Nut is a sky goddess, whose body, covered in stars, forms a canopy over the earth, her brother-husband, Geb.  It is believed that at night, Nut and Geb meet as the goddess comes down from the sky, causing darkness.  During storms, she comes ever closer to Geb, causing weather disturbances.  To stop them forming a tight, eternal embrace, Ra ordered their father, Shu, to separate them.  If he fails in his duty, the embrace of earth and sky would disrupt divine order and cause chaos.

Shu is the god of the air.  It his duty, given to him by Ra, to hold up the figure of Nut, to ensure that his children, the earth and sky, are forever kept separate.

Hapy, the god of the Nile, was especially important because he brought the yearly flood, which deposited rich silt on the banks of the Nile.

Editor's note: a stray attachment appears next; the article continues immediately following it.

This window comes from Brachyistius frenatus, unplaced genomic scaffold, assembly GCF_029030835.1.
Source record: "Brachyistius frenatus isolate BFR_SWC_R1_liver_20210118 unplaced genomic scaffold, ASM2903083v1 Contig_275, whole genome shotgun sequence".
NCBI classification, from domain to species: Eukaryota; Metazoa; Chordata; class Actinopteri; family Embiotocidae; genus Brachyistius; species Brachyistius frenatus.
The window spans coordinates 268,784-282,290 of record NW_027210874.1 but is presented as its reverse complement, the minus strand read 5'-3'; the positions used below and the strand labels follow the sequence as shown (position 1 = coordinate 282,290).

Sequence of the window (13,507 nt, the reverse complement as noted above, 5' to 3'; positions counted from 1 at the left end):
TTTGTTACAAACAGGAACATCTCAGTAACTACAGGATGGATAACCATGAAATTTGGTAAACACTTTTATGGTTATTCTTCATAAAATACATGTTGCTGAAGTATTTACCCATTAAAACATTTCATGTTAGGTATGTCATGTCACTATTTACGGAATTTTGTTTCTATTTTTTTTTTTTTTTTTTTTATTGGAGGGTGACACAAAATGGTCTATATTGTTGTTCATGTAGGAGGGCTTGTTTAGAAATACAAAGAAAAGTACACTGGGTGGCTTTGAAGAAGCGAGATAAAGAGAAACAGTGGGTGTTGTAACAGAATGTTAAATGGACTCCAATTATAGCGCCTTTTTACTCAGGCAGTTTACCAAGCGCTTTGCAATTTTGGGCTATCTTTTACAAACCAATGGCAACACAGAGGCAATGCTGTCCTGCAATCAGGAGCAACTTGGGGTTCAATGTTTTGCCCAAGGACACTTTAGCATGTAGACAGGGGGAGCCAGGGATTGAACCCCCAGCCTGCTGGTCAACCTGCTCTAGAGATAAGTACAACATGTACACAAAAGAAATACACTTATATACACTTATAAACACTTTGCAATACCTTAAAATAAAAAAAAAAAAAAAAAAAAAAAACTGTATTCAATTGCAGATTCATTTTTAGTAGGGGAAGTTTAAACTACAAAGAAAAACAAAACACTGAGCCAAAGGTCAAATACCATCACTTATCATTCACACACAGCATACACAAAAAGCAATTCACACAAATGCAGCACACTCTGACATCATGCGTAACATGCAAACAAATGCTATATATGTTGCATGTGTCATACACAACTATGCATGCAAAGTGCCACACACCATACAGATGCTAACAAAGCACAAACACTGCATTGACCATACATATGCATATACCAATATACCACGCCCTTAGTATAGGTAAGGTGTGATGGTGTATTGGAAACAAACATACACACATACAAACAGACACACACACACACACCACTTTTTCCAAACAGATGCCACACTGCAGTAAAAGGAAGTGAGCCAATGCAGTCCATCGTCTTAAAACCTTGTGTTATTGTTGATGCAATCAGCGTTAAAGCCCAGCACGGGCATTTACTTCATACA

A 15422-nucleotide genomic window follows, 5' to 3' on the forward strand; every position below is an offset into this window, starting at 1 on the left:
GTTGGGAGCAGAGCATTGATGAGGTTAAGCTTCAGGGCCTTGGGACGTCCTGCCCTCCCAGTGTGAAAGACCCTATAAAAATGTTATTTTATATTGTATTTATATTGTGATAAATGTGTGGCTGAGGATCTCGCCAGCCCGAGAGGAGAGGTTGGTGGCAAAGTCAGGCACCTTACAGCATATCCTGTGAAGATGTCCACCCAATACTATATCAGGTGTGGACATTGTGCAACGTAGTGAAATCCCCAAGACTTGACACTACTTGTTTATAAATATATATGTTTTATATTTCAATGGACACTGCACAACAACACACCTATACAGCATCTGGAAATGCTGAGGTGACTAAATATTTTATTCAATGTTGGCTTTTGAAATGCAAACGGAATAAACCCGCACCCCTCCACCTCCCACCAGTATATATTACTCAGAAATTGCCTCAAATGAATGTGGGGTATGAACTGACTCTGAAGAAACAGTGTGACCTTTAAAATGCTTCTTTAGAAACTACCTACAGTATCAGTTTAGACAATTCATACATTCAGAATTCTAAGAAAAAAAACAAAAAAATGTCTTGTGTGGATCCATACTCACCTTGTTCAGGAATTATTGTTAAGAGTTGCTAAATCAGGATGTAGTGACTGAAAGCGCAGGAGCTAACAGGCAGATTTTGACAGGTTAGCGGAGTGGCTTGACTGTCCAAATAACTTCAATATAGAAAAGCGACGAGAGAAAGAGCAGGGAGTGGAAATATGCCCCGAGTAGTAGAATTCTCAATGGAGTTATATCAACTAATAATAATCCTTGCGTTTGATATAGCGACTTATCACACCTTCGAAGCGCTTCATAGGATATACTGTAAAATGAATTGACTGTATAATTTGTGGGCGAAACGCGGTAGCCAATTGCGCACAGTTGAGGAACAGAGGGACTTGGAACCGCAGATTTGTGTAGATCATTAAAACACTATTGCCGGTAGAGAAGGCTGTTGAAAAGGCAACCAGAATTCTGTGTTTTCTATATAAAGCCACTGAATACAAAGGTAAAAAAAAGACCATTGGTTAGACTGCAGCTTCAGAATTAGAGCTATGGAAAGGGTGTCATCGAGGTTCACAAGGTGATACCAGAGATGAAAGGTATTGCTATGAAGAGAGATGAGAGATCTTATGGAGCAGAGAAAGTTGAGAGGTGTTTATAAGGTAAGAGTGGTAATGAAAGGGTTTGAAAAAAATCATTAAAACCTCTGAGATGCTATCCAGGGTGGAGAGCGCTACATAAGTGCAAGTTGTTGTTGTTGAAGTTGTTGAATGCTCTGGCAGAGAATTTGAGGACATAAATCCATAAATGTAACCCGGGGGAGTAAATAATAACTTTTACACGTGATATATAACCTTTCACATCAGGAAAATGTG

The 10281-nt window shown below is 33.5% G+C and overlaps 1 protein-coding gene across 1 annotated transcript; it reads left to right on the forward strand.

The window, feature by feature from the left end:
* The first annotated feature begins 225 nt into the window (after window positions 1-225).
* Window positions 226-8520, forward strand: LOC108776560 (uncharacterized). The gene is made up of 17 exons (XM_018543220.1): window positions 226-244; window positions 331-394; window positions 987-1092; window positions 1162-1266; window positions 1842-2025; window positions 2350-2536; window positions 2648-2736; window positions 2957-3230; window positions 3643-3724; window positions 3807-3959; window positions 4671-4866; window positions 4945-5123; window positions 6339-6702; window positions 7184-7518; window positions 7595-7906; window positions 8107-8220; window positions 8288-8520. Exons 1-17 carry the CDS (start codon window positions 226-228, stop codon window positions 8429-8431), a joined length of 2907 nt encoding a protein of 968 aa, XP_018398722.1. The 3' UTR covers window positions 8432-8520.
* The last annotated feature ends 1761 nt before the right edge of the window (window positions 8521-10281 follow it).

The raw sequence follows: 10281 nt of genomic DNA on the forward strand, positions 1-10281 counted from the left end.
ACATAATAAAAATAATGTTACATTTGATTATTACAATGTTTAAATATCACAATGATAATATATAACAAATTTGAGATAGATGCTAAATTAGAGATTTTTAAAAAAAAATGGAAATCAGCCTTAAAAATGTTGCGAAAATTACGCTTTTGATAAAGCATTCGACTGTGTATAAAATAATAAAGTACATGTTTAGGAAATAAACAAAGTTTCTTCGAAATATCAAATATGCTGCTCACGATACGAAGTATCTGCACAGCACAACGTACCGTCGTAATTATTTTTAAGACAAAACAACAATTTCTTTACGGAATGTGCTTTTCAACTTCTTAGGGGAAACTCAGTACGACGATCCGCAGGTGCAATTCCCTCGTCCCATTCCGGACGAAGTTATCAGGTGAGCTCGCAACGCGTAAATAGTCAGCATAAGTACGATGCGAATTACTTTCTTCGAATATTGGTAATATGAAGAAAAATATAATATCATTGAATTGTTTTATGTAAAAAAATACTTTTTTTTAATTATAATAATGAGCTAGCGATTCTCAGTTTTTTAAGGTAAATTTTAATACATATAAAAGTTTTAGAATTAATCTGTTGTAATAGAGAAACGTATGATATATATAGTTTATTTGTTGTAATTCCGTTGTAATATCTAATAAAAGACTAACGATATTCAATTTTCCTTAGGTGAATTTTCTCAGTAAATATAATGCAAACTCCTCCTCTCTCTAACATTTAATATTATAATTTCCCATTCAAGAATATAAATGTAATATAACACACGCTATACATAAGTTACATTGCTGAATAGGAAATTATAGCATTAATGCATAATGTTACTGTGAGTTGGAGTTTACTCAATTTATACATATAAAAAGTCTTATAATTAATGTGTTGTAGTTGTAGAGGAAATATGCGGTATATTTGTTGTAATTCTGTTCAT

Hathor, the daughter of Ra and the sky goddess, Nut, was one of the most popular goddesses in Egypt.  She is often depicted as a woman with the head of a cow, or a woman with 2 curled cow’s horns between which are suspended a solar disc and the uraeus, the rearing cobra.  The wife of Horus, she is the goddess of beauty, music and dance, of love, and of women, especially pregnant ones.  She was so popular that it was believed the other goddesses were forms of her.  She was seen as a sun goddess, and a moon goddess, a goddess of the east and west, a goddess of fertility, of agriculture, even of the underworld.